LabVIEW already includes a powerful set of tools for analysis. These tools encompass a built-in set of libraries and functions designed specifically for analysis, with which users can address a wide range of applications.
LabVIEW analysis tools cover a broad range of applications. Advanced analysis functions can measure such signal characteristics as total harmonic distortion, impulse response, frequency response, and cross-power spectrum. Scientists and engineers can also incorporate mathematics or numerical analysis into their applications for purposes such as solving differential equations, optimization, root finding, and other mathematical problems.
Although users can develop these functions themselves, built-in functions make it easy to work quickly on the problem instead of the tools. The advantage of using these functions also eliminates the need to understand the underlying theory required to build such algorithms.
Figure 4. Sound Level Meter Application based on the Sound and Vibration Analysis Toolset
Add-On Tools for Analysis
In addition to the built-in analysis libraries, users rely on add-on toolsets and modules to reduce development time for specialized application needs. By incorporating toolset components into custom applications, users reduce the need for particular expertise commonly associated with development more vertical applications such as advanced digital signal processing, sound and vibration measurements, order analysis, image processing, PID control, and simulation.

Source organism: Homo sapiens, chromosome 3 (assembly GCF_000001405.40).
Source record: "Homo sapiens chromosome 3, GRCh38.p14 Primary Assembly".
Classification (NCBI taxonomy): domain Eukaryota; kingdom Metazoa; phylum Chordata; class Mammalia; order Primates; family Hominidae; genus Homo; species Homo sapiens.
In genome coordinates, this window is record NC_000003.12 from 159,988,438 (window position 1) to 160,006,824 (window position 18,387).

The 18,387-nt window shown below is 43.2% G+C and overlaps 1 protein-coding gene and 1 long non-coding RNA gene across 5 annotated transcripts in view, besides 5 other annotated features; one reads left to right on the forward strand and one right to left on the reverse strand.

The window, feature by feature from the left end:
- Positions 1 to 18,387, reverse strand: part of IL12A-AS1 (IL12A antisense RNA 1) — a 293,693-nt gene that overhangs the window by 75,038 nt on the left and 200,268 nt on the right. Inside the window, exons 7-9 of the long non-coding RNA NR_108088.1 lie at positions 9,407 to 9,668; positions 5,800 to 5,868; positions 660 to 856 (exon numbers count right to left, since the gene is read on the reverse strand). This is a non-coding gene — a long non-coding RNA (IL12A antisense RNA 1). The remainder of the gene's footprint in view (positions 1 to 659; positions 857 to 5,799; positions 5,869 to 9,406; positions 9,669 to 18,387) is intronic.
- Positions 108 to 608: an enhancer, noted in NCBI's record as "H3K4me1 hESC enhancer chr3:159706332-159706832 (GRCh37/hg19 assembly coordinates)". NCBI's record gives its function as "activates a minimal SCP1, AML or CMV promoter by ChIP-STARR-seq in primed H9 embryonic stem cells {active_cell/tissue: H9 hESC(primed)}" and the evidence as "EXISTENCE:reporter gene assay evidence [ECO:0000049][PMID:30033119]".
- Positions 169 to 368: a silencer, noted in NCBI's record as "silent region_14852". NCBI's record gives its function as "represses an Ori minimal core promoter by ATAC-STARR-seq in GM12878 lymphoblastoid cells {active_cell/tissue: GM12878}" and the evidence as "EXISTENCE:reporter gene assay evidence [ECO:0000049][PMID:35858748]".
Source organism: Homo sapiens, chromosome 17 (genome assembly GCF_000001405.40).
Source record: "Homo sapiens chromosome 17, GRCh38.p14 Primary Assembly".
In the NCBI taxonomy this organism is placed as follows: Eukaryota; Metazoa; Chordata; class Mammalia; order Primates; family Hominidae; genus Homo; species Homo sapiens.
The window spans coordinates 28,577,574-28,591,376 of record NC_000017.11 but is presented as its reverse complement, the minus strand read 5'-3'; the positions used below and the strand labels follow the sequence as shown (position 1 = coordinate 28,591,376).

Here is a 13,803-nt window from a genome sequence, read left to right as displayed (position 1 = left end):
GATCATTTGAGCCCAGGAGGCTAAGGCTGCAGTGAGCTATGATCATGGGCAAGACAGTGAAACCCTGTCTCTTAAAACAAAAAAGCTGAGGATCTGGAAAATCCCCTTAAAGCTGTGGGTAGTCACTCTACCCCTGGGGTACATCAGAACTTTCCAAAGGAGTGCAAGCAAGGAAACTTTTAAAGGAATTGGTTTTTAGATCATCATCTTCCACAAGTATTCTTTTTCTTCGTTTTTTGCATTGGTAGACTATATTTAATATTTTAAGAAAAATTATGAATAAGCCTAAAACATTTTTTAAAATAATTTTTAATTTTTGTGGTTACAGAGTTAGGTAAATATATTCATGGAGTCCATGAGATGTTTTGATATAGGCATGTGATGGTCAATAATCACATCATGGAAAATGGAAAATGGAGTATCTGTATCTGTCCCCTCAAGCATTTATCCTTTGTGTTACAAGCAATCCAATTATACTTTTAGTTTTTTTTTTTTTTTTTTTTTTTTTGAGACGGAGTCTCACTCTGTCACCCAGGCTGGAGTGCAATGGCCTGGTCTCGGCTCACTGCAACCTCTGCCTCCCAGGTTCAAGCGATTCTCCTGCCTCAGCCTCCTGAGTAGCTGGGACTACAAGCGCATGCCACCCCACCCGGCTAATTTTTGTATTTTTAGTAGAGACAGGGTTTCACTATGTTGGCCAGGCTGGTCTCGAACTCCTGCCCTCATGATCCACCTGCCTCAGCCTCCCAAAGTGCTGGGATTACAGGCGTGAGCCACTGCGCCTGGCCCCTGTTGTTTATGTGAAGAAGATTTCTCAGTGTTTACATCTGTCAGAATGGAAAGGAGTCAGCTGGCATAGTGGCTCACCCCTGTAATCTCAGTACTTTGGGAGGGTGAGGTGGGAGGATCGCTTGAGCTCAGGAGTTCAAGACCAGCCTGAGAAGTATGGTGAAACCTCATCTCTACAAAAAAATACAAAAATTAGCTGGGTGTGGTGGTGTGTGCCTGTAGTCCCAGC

Advanced Signal Processing
The Signal Processing Toolset provides functions designed specifically for advanced digital signal processing (DSP). The included functions are divided into three categories: Joint Time-Frequency Analysis, Wavelet Analysis, and Superresolution Spectral Analysis. In addition, the toolset provides a graphical utility with which users can interactively design digital filters.
Joint Time-Frequency Analysis
Unlike conventional analysis technologies, the JTFA (joint time-frequency analysis) routines examine signals in both the time and frequency domains simultaneously. JTFA can be applied in almost all applications in which the FFT is used, such as biomedical signals, radar image processing, vibration analysis, machine testing, and dynamic signal analysis. However, with JTFA you get more information by analyzing the time and frequency domains simultaneously.
Like the classical Fourier analysis, the JTFA consists of two major methods - linear and quadratic. The linear algorithms include short-time Fourier transform (STFT) and Gabor expansion (inverse short-time Fourier transform.) LabVIEW users can take advantage of these linear transforms, to transfer a signal from the time domain into the joint time-frequency domain and vice versa. These routines are extremely powerful for noise reduction purposes. The quadratic methods contain adaptive spectrogram, Choi-Williams distribution, cone-shaped distribution, Gabor expansion-based spectrogram (also known as Gabor spectrogram), STFT-based spectrogram, and Wigner-Ville distribution. Users can apply the quadratic transforms, to easily see how the power spectrum of a signal evolves over time. The Gabor spectrogram results in the best compromise between high resolution and cross-term interference.